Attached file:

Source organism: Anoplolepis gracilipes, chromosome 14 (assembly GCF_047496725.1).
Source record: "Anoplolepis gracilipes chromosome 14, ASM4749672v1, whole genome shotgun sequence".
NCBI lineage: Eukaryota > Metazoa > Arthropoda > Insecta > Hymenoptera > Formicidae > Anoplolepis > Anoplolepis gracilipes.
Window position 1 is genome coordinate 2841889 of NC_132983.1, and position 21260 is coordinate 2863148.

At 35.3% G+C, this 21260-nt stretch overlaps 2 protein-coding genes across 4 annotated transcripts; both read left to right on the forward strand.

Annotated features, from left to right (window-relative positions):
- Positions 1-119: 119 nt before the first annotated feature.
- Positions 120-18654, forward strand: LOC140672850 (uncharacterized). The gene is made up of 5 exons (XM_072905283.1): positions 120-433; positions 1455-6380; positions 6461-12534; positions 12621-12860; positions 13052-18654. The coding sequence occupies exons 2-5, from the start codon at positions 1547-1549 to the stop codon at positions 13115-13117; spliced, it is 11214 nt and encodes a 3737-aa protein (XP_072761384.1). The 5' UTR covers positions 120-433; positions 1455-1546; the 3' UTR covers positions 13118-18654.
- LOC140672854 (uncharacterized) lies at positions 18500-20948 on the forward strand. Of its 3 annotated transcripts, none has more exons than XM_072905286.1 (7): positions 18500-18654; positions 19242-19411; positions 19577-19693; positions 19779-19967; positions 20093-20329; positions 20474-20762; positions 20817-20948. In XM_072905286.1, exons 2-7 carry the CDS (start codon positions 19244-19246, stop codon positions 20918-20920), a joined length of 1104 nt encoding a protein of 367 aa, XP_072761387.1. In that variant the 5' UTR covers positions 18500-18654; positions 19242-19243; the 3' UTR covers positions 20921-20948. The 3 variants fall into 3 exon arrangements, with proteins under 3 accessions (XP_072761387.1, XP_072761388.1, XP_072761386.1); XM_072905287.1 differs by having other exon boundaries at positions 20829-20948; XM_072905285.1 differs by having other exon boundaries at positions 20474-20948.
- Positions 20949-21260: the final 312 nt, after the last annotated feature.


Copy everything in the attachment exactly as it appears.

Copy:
Source organism: Anoplolepis gracilipes, chromosome 14 (assembly GCF_047496725.1).
Source record: "Anoplolepis gracilipes chromosome 14, ASM4749672v1, whole genome shotgun sequence".
NCBI lineage: Eukaryota > Metazoa > Arthropoda > Insecta > Hymenoptera > Formicidae > Anoplolepis > Anoplolepis gracilipes.
Window position 1 is genome coordinate 2841889 of NC_132983.1, and position 21260 is coordinate 2863148.

At 35.3% G+C, this 21260-nt stretch overlaps 2 protein-coding genes across 4 annotated transcripts; both read left to right on the forward strand.

Annotated features, from left to right (window-relative positions):
- Positions 1-119: 119 nt before the first annotated feature.
- Positions 120-18654, forward strand: LOC140672850 (uncharacterized). The gene is made up of 5 exons (XM_072905283.1): positions 120-433; positions 1455-6380; positions 6461-12534; positions 12621-12860; positions 13052-18654. The coding sequence occupies exons 2-5, from the start codon at positions 1547-1549 to the stop codon at positions 13115-13117; spliced, it is 11214 nt and encodes a 3737-aa protein (XP_072761384.1). The 5' UTR covers positions 120-433; positions 1455-1546; the 3' UTR covers positions 13118-18654.
- LOC140672854 (uncharacterized) lies at positions 18500-20948 on the forward strand. Of its 3 annotated transcripts, none has more exons than XM_072905286.1 (7): positions 18500-18654; positions 19242-19411; positions 19577-19693; positions 19779-19967; positions 20093-20329; positions 20474-20762; positions 20817-20948. In XM_072905286.1, exons 2-7 carry the CDS (start codon positions 19244-19246, stop codon positions 20918-20920), a joined length of 1104 nt encoding a protein of 367 aa, XP_072761387.1. In that variant the 5' UTR covers positions 18500-18654; positions 19242-19243; the 3' UTR covers positions 20921-20948. The 3 variants fall into 3 exon arrangements, with proteins under 3 accessions (XP_072761387.1, XP_072761388.1, XP_072761386.1); XM_072905287.1 differs by having other exon boundaries at positions 20829-20948; XM_072905285.1 differs by having other exon boundaries at positions 20474-20948.
- Positions 20949-21260: the final 312 nt, after the last annotated feature.